was burnt down and Stoll was prepared to sell the site for £20,000. The
Ratepayers' Association opposed the offer and a marvellous opportunity was
The Third Marquess did not live to
lay the foundation stone of the Town Hall in 1901. This task was performed by
his son and, when he returned for the formal opening in 1906, the building was
not to be a Town Hall. Petitions in 1897 and 1902, requesting city status for
Cardiff, had been rejected, but in 1905 this recognition was conferred by the
King as an acknowledgement of Cardiff's eminent position in Wales.
The architects, who designed the
City Hall, were the London firm of Lancaster, Stewart and Rickards. The
construction of most of the early buildings in Cathays Park was entrusted to
Ephraim Turner and Sons. The company was responsible for many fine buildings in
Cardiff, among them the Exchange, the Central Library and the Post Office in
Westgate Street. But the Civic Centre was to be its supreme achievement. The
people of Cardiff became accustomed to the sight of noble shire horses,
clumping through the streets from the docks, dragging blocks of Portland stone
weighing from 12 to 15 tons. At the site, the huge blocks were carved into
smaller units with a diamond stone saw, and gradually the 500 craftsmen and
labourers erected the stately, handsome structure.
Designed on classical lines, the
Dome of the City Hall, surmounted with the Dragon of Wales, was in perfect
harmony with the Clock Tower which became a landmark for miles around. The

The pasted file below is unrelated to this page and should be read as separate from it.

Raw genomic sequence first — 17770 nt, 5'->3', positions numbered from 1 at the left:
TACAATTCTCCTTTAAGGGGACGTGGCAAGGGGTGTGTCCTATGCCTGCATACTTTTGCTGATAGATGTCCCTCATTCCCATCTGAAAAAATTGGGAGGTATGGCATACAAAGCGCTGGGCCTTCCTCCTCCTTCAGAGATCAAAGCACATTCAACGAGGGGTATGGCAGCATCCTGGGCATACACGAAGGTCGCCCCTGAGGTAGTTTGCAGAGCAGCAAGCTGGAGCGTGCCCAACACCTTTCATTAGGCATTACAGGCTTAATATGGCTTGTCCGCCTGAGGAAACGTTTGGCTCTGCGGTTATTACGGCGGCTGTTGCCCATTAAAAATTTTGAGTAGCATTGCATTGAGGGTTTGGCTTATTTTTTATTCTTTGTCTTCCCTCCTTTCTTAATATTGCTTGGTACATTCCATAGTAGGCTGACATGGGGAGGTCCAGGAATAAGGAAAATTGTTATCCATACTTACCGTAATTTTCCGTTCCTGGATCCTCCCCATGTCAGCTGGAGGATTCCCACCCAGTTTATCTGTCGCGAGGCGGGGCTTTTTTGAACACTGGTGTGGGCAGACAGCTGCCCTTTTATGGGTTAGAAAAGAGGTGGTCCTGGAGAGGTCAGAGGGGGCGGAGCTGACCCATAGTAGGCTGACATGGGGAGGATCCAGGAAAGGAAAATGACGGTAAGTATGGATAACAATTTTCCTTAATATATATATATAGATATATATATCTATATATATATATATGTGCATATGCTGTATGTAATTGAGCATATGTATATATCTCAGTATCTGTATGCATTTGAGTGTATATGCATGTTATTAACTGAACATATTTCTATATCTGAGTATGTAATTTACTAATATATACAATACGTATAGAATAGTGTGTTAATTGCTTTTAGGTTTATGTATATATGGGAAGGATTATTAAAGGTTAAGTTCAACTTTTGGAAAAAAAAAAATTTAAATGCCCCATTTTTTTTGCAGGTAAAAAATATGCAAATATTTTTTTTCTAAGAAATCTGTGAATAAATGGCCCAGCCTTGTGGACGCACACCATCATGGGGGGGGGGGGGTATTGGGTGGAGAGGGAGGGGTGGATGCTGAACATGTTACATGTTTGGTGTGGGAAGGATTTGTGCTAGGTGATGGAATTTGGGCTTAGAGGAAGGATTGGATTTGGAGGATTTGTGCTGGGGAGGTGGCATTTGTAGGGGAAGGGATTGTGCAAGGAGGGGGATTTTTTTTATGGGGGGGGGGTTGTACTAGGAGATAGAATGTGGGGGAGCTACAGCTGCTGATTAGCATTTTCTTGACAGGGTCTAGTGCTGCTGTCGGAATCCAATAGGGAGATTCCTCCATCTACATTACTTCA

interior was equally impressive. Lunch at the official opening was held in the
Assembly Hall where, in years to come, distinguished visitors from many
countries would be welcomed to Cardiff. Beneath the Dome was the circular
Council Chamber, which proudly displayed the city's new coat-of-arms above the
seat of the Lord Mayor. The dignified Marble Hall appeared somewhat stark for a
time, until Lord Rhondda donated £15,000 to pay for the erection of several
fine statues, dedicated to the greatest men in Welsh history. The Western
Mail organised a competition to choose the subjects and, when Lloyd George
unveiled the statues in 1916, the selection of personalities varied from Dewi
Sant to General Picton.
Perhaps deliberately, the Law
Courts has a graver, sterner appearance than the City Hall. The two pavilions
at the end of each building were intended to enhance their unison, and
collectively their sculpture reflects four themes: science and education;
commerce and industry; poetry and music; Welsh unity and patriotism. It is a
nostalgic thought that the Turner company was able to construct both these
magnificent buildings at a total cost of £226,000.
While they enjoyed considerable
autonomy, the colleges of Aberystwyth, Cardiff and Bangor were all affiliated
to the University of Wales. The University needed an administrative centre and
in 1901 its registry was the first building to open in Cathays Park. With an
eye to the future, the Corporation offered the University a free site and
£6,000 towards its building costs. The Registry is an attractive two-storey
structure, its most important room being the fireproof basement where all
University records are kept.
When they visited Cardiff in 1907,
the King and Queen inspected the new buildings and His Majesty officially
opened King Edward VII Avenue.
Unfortunately, the gold scissors handed to the King would not cut the tape and
an embarrassing moment was only averted when Lord Bute produced his pocket knife.
The public was able to share a moment of pleasure with its Lord Mayor, William
Smith Crossman, who was knighted in front of the City Hall during the ceremony.
University College had outgrown its
premises in Newport Road and the government granted £20,000 towards a new site
on condition its offer was matched locally. In fact, over £50,000 was raised in
Cardiff. The Corporation, apart from a contribution of £5,000, donated a plot